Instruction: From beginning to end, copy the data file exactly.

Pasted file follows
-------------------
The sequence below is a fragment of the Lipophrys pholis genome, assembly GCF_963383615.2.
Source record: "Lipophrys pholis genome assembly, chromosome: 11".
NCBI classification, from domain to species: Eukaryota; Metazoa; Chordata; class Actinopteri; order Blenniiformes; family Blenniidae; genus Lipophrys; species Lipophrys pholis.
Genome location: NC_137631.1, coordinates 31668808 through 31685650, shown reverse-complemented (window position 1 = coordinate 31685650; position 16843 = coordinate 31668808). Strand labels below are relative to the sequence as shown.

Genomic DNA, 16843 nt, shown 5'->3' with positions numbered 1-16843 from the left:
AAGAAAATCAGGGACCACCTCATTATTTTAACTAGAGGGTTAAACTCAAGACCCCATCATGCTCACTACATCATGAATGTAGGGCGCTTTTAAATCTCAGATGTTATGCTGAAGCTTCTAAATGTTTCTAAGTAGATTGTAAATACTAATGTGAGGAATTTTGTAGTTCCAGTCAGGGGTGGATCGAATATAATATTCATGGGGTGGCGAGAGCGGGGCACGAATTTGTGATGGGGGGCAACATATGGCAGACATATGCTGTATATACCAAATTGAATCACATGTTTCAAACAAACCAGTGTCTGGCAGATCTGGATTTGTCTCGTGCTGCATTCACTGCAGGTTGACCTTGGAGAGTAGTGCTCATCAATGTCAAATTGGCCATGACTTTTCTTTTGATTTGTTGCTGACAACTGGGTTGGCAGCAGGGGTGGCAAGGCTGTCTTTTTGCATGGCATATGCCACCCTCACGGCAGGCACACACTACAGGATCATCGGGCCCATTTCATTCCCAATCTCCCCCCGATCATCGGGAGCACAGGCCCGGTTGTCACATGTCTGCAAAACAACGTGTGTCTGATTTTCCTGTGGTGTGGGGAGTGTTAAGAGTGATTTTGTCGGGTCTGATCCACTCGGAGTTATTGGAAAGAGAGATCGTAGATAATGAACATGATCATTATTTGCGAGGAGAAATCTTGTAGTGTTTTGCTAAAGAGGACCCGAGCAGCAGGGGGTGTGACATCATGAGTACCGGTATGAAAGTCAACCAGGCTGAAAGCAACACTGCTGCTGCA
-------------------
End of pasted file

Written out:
The sequence below is a fragment of the Lipophrys pholis genome, assembly GCF_963383615.2.
Source record: "Lipophrys pholis genome assembly, chromosome: 11".
NCBI classification, from domain to species: Eukaryota; Metazoa; Chordata; class Actinopteri; order Blenniiformes; family Blenniidae; genus Lipophrys; species Lipophrys pholis.
Genome location: NC_137631.1, coordinates 31668808 through 31685650, shown reverse-complemented (window position 1 = coordinate 31685650; position 16843 = coordinate 31668808). Strand labels below are relative to the sequence as shown.

Genomic DNA, 16843 nt, shown 5'->3' with positions numbered 1-16843 from the left:
AAGAAAATCAGGGACCACCTCATTATTTTAACTAGAGGGTTAAACTCAAGACCCCATCATGCTCACTACATCATGAATGTAGGGCGCTTTTAAATCTCAGATGTTATGCTGAAGCTTCTAAATGTTTCTAAGTAGATTGTAAATACTAATGTGAGGAATTTTGTAGTTCCAGTCAGGGGTGGATCGAATATAATATTCATGGGGTGGCGAGAGCGGGGCACGAATTTGTGATGGGGGGCAACATATGGCAGACATATGCTGTATATACCAAATTGAATCACATGTTTCAAACAAACCAGTGTCTGGCAGATCTGGATTTGTCTCGTGCTGCATTCACTGCAGGTTGACCTTGGAGAGTAGTGCTCATCAATGTCAAATTGGCCATGACTTTTCTTTTGATTTGTTGCTGACAACTGGGTTGGCAGCAGGGGTGGCAAGGCTGTCTTTTTGCATGGCATATGCCACCCTCACGGCAGGCACACACTACAGGATCATCGGGCCCATTTCATTCCCAATCTCCCCCCGATCATCGGGAGCACAGGCCCGGTTGTCACATGTCTGCAAAACAACGTGTGTCTGATTTTCCTGTGGTGTGGGGAGTGTTAAGAGTGATTTTGTCGGGTCTGATCCACTCGGAGTTATTGGAAAGAGAGATCGTAGATAATGAACATGATCATTATTTGCGAGGAGAAATCTTGTAGTGTTTTGCTAAAGAGGACCCGAGCAGCAGGGGGTGTGACATCATGAGTACCGGTATGAAAGTCAACCAGGCTGAAAGCAACACTGCTGCTGCA